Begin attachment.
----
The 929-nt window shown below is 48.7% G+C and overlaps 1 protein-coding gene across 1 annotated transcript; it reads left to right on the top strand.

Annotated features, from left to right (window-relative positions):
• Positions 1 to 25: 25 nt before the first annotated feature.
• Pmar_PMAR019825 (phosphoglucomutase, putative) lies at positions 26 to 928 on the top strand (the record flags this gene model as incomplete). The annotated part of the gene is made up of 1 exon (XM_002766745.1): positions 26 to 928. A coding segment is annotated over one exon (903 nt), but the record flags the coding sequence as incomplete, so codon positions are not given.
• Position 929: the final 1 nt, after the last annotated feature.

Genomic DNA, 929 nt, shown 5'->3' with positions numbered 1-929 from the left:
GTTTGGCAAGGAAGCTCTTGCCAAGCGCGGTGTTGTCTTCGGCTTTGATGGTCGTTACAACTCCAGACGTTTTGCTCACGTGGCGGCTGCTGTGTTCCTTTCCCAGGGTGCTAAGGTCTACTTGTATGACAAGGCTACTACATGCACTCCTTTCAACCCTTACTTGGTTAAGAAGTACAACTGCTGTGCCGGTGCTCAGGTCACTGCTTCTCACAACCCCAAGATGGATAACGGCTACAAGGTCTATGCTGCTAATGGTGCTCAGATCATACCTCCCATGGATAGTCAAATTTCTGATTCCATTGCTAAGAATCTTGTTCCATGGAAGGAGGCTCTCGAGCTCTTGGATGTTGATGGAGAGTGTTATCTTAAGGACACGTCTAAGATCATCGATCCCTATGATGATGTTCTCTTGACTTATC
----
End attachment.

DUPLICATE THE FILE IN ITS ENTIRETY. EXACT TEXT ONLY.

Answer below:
The 929-nt window shown below is 48.7% G+C and overlaps 1 protein-coding gene across 1 annotated transcript; it reads left to right on the top strand.

Annotated features, from left to right (window-relative positions):
• Positions 1 to 25: 25 nt before the first annotated feature.
• Pmar_PMAR019825 (phosphoglucomutase, putative) lies at positions 26 to 928 on the top strand (the record flags this gene model as incomplete). The annotated part of the gene is made up of 1 exon (XM_002766745.1): positions 26 to 928. A coding segment is annotated over one exon (903 nt), but the record flags the coding sequence as incomplete, so codon positions are not given.
• Position 929: the final 1 nt, after the last annotated feature.

Genomic DNA, 929 nt, shown 5'->3' with positions numbered 1-929 from the left:
GTTTGGCAAGGAAGCTCTTGCCAAGCGCGGTGTTGTCTTCGGCTTTGATGGTCGTTACAACTCCAGACGTTTTGCTCACGTGGCGGCTGCTGTGTTCCTTTCCCAGGGTGCTAAGGTCTACTTGTATGACAAGGCTACTACATGCACTCCTTTCAACCCTTACTTGGTTAAGAAGTACAACTGCTGTGCCGGTGCTCAGGTCACTGCTTCTCACAACCCCAAGATGGATAACGGCTACAAGGTCTATGCTGCTAATGGTGCTCAGATCATACCTCCCATGGATAGTCAAATTTCTGATTCCATTGCTAAGAATCTTGTTCCATGGAAGGAGGCTCTCGAGCTCTTGGATGTTGATGGAGAGTGTTATCTTAAGGACACGTCTAAGATCATCGATCCCTATGATGATGTTCTCTTGACTTATC